Mr May said: ‘Assisted dying is the easy option for Kelly now because she’s given up on all hope. Her friend went and did it and is out of pain and suffering, that’s what she wants.
‘So the option is to go there and end it peacefully. There’s no talk of Kelly wanting to do it herself.
‘It’s her wish, everyone has got that right to do that with some sort of dignity.’
Asked if he thought the day would come when they would set off for Switzerland on Mrs Smith-May final journey, Mr May said: ‘I try not to think about it.
‘Since our GoFundMe page went global we’ve had offers of help and people suggesting cures and things.
‘Before that we didn’t get any help, not even from the NHS.
‘For now I’m just getting on with my day to day life looking after Kelly and the children.’
Mrs Smith-May has become ‘totally dependent’ on her husband , who has to roll her over in bed
Figures released earlier this year show as of the end of December 2022, there were 1,528 members of Dignitas from Great Britain, according to figures from the not-for-profit organisation, which assists dying patients with a ‘self-determined end of life’. This has risen from 821 in 2012. Some 33 people from the UK had an assisted death at Dignitas in 2022 – up on 23 people the year before
Some experts consider long Covid to be on par with ME due to an overlap of symptoms, though the conditions are both still poorly understood.
Viral infections are hypothesised to be a potential trigger for people to develop ME by both charities and the NHS.
Much like long Covid, there is no test that can diagnose ME and no established cure. The NHS instead focuses on treating sufferers’ symptoms to help people manage their condition.
Mild cases are treated with cognitive behavioural therapy and ‘energy management’ — a system to help patients utilise their limited energy throughout the day.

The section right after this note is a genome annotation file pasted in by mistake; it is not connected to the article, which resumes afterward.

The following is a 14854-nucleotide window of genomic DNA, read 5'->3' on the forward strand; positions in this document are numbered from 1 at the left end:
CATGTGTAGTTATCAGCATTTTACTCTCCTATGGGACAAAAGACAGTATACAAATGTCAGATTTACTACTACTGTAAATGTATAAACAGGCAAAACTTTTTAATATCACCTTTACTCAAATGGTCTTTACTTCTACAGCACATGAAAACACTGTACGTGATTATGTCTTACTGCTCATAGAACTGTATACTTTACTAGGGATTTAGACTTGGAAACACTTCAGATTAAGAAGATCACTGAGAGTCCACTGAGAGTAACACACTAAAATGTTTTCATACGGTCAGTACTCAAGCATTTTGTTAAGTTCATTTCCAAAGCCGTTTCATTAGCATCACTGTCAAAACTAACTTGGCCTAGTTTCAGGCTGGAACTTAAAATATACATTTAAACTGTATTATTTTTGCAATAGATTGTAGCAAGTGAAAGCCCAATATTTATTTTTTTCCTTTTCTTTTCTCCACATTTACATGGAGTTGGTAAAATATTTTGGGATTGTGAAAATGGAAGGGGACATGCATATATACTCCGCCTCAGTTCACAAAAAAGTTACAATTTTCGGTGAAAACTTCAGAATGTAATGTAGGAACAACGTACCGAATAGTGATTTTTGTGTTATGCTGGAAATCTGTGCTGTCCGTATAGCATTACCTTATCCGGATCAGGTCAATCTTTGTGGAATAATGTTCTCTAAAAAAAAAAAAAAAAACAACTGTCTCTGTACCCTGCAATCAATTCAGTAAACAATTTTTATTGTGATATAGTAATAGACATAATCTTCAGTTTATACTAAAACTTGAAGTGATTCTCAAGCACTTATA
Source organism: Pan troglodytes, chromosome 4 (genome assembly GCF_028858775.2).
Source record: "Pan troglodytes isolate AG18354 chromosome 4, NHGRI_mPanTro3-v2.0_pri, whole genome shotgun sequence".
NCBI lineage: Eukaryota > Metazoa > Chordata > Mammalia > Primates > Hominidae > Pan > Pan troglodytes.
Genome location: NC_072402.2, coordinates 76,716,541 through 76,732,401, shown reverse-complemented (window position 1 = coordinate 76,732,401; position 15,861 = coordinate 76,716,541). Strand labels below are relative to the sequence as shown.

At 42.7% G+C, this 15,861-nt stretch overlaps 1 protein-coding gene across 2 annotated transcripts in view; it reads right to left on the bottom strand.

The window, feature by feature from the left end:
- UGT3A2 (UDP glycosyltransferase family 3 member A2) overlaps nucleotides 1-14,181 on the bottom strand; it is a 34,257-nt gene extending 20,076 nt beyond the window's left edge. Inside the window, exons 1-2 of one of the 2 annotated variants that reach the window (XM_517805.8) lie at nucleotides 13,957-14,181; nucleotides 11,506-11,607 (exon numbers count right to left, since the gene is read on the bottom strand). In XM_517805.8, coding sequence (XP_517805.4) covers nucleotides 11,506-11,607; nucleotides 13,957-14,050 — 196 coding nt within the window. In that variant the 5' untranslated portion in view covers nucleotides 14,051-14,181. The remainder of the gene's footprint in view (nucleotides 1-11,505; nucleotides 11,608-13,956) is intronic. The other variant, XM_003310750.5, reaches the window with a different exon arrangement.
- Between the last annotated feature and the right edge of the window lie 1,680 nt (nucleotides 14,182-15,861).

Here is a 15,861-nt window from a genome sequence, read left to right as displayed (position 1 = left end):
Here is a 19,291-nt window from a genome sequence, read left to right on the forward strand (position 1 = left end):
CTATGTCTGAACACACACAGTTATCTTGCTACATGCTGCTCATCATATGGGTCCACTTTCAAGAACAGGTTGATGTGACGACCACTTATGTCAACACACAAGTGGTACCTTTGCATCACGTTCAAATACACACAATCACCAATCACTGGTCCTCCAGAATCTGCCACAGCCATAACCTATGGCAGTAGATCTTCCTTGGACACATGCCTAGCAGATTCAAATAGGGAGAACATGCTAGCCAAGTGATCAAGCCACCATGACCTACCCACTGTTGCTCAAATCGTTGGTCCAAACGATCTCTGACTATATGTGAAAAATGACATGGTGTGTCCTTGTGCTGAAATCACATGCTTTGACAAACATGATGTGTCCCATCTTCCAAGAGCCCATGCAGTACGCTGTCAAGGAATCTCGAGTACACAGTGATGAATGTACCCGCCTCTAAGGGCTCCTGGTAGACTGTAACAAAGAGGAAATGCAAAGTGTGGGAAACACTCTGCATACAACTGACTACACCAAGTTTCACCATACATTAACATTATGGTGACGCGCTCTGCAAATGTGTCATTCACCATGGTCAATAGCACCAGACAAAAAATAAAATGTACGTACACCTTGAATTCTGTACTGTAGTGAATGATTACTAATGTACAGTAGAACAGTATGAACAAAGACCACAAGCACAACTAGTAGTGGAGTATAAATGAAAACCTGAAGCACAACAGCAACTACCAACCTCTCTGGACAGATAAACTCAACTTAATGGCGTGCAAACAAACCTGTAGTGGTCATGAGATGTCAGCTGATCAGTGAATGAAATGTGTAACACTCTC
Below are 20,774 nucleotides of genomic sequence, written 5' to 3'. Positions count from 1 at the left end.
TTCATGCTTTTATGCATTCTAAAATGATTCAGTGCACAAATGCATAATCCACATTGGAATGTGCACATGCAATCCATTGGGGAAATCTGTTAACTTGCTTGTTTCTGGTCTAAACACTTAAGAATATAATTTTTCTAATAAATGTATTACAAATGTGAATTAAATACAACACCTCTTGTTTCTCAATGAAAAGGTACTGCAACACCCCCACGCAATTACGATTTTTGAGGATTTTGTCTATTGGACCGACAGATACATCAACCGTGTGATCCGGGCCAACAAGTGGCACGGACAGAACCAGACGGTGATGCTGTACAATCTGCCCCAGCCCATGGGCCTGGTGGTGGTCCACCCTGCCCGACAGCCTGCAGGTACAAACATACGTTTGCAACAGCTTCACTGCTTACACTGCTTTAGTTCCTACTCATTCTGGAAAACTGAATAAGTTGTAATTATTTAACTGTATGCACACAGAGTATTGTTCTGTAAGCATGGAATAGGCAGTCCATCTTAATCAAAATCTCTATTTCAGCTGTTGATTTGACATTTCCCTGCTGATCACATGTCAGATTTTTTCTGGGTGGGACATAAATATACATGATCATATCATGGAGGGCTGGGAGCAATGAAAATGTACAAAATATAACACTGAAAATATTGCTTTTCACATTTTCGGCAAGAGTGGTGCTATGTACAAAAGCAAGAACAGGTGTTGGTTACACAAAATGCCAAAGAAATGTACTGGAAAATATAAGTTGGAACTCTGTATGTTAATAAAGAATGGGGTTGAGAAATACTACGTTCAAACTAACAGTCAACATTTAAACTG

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Drugs can help sufferers with pain and insomnia they experience, as well as devices like wheelchairs to increase their mobility.
Similarly, long Covid treatment also focuses on helping sufferers alleviate the dozen or so symptoms attributed to the condition.
The most common symptom of ME is extreme tiredness but sufferers can also experience muscle and joint pain, flu-like symptoms, nausea and cognitive problems.
In severe cases, people can no longer use the toilet or feed themselves independently.
As both ME and long Covid are poorly understood conditions, any relationship between the two is uncertain.
Medically assisted dying, or euthanasia, is illegal in the UK, and can be prosecuted as manslaughter or murder with a maximum penalty of life imprisonment.
Helping someone take their own life, called assisted suicide, is also an offence and punishable by up to 14 years in prison.
Campaigners have been pushing ministers to reconsider the law on assisted dying for decades, wanting Britain to follow the likes of Australia and New Zealand in making the it legal.
Earlier this year MPs were told terminally ill Brits are having to choose between ‘suicide, Switzerland or suffering’ and that future generations would be ‘appalled’ by current legislation.
UK charities currently estimated that one Brit travels overseas for assisted dying every eight days.
They have repeatedly warned that Brits unable afford the many thousands of pounds it can cost to go overseas for medically assisted dying are taking their own lives at home.
This, they add, can lead to people experiencing pain and suffering as they die, compared to a painless medically assisted death.
But a change in the law is opposed by many religious groups, who claim it would undermine the value society places on human life.
Over the past 13 years, there have been 200 cases of assisted dying or assisted suicide referred to the Crown Prosecution Service by the police, with four successful prosecutions.
Figures released earlier this year by Dignitas – the not-for-profit organisation assisting patients with a ‘self-determined end of life’ – revealed there were 1,528 members from Great Britain at the end of 2022.
This has risen from 821 in 2012.
Some 33 people from the UK had an assisted death at Dignitas in 2022 – up on 23 people the year before.
Mrs Smith May’s GoFundMe page has so far raised £3,890 – more than a third of its target.